Sweden turns to its royals and the sound of ABBA to get through to India's decision makers

subscriber | 19 October, 2008

NEW DELHI. USA, France – and Sweden – they all use whatever weapon they have at their disposal to try and gain the upper hand as India moves towards a decision to purchase 126 jet fighters within the next 12-18 months – at the best.

The US’s decision, by the Bush Administration supported by the Democrat dominated Congress, in September to agree to allow India out of its nuclear technology isolation and admit the country into the nuclear energy club ending decades of what Indian’s often call “nuclear apartheid”, should partially be seen in this light.

Even more so now, after the financial meltdown and the unforeseen havoc it will cause.

The initiative to invite India to the nuclear club, where an underlying motive by the Bush Administration is also to set up India as a counter-force to China, went largely unopposed both within the US and with in the Nuclear Contact Group.

Those who opposed internationally, as Norway and Austria, where the ones that had nothing to gain from doing nuclear- or arms deals with India.

Other countries, such as France, with nuclear technology – and interest in India’s jet fighter deal - quickly cashed in on the deal and announced a bilateral nuclear technology deal with the Indians.

France was first out of the block: Prime Minister Singh and President Sarkozy signed a deal before the ink at the US Congress had even dried.

Sweden, which largely has lost its position as an advanced nation in the field of nuclear technology for domestic political reasons, has little to offer India in the business of geopolitics and security alliances.

Sweden’s potential advantage lies in its insignificance as it can offer India is a way out of an obvious dilemma: by choosing a small, non-aligned country like Sweden India's sensitive rulers avoid taking sides.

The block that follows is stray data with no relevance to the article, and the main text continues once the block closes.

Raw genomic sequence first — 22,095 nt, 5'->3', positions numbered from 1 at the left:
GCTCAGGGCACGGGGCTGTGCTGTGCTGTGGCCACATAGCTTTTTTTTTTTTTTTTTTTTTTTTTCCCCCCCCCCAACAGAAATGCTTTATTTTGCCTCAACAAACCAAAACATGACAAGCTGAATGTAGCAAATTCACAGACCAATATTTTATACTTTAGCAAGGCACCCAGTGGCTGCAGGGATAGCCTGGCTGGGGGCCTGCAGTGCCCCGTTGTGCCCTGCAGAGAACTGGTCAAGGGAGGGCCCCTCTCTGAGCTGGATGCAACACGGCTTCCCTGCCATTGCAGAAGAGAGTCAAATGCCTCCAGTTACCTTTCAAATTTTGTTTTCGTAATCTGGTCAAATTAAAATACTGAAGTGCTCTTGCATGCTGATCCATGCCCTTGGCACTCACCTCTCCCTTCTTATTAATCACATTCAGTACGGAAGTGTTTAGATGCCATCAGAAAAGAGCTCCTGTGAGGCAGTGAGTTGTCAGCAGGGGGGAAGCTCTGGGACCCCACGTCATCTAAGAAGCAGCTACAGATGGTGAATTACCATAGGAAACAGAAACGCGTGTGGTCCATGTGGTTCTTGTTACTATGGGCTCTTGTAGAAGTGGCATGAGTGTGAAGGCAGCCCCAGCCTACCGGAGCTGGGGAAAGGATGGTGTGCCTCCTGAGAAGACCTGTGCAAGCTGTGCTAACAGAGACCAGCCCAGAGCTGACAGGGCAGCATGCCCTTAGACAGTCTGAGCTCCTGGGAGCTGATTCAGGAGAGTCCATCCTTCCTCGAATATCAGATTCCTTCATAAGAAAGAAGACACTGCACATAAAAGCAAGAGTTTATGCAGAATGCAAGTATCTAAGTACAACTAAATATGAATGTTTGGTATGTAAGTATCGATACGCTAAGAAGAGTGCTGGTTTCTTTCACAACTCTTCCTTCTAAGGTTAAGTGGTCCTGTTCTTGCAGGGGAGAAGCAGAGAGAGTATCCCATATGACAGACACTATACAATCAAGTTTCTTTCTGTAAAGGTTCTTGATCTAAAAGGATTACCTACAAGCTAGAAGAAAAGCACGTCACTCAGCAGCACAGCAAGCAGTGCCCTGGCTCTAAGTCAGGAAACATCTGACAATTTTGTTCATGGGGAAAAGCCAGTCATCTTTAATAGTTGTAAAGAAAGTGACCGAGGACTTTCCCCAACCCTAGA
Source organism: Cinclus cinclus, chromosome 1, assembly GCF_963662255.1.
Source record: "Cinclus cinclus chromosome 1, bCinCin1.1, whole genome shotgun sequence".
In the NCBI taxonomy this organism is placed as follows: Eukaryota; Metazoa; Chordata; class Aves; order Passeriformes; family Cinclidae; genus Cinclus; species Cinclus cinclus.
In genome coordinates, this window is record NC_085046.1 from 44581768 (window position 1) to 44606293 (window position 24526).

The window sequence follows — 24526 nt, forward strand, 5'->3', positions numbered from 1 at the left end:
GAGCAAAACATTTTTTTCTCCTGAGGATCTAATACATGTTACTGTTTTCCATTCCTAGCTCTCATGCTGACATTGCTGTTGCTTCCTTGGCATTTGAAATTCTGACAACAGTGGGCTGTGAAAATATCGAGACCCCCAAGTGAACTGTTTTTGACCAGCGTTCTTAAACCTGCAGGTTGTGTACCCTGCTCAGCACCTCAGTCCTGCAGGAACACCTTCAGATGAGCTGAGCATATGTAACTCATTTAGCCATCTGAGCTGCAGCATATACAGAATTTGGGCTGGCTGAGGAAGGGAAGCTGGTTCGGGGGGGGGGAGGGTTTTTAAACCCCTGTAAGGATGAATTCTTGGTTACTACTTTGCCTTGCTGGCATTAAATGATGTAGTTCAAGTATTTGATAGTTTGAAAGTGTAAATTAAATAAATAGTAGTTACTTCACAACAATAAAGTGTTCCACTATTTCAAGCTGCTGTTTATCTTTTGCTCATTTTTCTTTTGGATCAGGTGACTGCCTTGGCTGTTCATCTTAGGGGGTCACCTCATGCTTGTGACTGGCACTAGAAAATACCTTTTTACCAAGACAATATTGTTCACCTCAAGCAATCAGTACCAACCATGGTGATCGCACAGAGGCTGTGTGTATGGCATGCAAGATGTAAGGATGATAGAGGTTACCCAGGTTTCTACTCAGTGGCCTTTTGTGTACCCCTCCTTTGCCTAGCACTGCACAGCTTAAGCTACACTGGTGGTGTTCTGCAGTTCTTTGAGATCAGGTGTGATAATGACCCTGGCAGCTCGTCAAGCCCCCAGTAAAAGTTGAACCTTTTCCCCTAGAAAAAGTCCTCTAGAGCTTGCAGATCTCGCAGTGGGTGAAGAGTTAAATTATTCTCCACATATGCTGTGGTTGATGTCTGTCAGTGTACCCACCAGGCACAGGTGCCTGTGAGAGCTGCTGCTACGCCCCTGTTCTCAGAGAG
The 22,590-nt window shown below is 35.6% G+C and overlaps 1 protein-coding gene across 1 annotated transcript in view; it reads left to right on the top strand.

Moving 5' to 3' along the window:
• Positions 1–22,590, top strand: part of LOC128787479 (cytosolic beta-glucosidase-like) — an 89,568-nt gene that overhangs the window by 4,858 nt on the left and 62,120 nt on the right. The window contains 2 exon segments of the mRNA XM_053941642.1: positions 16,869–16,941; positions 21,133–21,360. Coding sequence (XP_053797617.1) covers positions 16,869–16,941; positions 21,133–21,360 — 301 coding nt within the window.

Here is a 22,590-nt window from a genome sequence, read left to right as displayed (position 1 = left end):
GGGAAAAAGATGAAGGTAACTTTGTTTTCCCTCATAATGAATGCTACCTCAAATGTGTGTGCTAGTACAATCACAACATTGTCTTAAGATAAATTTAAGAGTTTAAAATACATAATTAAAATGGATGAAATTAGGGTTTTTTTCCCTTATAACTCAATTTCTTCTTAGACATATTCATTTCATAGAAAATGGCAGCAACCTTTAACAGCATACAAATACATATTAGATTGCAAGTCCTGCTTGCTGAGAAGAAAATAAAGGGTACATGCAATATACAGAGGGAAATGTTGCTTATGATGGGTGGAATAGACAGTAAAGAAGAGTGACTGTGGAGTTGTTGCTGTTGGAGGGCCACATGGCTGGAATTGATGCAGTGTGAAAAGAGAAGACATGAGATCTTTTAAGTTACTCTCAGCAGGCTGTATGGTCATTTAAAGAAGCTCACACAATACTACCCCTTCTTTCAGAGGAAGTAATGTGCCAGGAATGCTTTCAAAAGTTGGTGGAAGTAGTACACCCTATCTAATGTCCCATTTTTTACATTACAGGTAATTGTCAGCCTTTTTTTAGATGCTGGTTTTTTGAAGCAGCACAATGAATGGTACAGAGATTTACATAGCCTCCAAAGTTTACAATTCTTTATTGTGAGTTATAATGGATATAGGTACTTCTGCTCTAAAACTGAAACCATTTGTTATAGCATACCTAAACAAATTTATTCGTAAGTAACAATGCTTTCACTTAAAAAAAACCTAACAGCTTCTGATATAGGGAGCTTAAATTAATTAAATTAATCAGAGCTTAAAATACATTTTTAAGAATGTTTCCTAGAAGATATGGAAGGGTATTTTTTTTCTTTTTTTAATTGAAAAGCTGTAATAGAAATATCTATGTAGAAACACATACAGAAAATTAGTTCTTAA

It's a compromise that also could work well regionally as well as domestically where modernists and traditionalists, both politically and traditionally, could otherwise clash.

Last Weeks Nobel Memorial Week in India organised by the Swedish Government for the Second year running, and sponsored by large Swedish companies with an interest in India, should be seen in that light.

If size matters it was a clear success, twice as large and very well attended, compared with the year before.

The Swedes mobilised all that is perceived as good about the country, as it through the centenary of the Nobel Prize, the country’s royalty, represented by HRH Victoria, and the music by pop-icon’s ABBA all in one bowl.

The lavish party for close to 2000 invitees at the Swedish Embassy elegant grounds in New Delhi served as the end of a week of ongoing festivities, royal dinners and networking activities.

Swedish Ambassador painstakingly made out that the Nobel Memorial Week was about Nobel, the Swedish explosives magnate turned philantropist.

There were no references to any deals. “This week is a tribute to Alfred Nobel, who stood for everything that was important to our country. He was an innovator, inventor and a businessman who brought his inventions to the real world; and put up a marketable base for his inventions as viable commercial products. He also set up 90 companies in 20 nations and laid the guidelines for the globalisation of the Swedish industry,” the ambassador told an Indian News agency.

Nevertheless last weeks Swedish party, with a sumptuous smorgasbord loaded with Swedish meatballs, Janson’s Temptation, crisp bread, herring and Absolut Vodka cocktails is likely to be followed by an array of counter-activities from other countries with jet fighter- and other aspirations in India.

That race is wide open and everybody knows it. It’s no way that price alone will pave the way for a deal with such strategic implications as India's acquisition of a new generation of jet fighters.

Taste buds and personal chemistry ares as important when deals are being done. The possibility of corruption is naturally there, with a swarm of middlemen happily playing the role of marriage councilors, themselves

The main disadvantage for the US and Russia, two leading contenders, is that India’s sensitive leaders would hate be seen to take sides for or against one super power or the other.

Exactly how the deal with pan out is therefore still very open. For the arms companies and their home countries time is of essence – with the financial crisis escalating and with it an urgent need to create jobs.

The Indian’ leaders may also soon find a reason to hurry up the deal, also for job creation reasons. But an election is also looming and if nothing has happened within the next 6-9 months the risk is evident that politics will come in the way for the arms deal.

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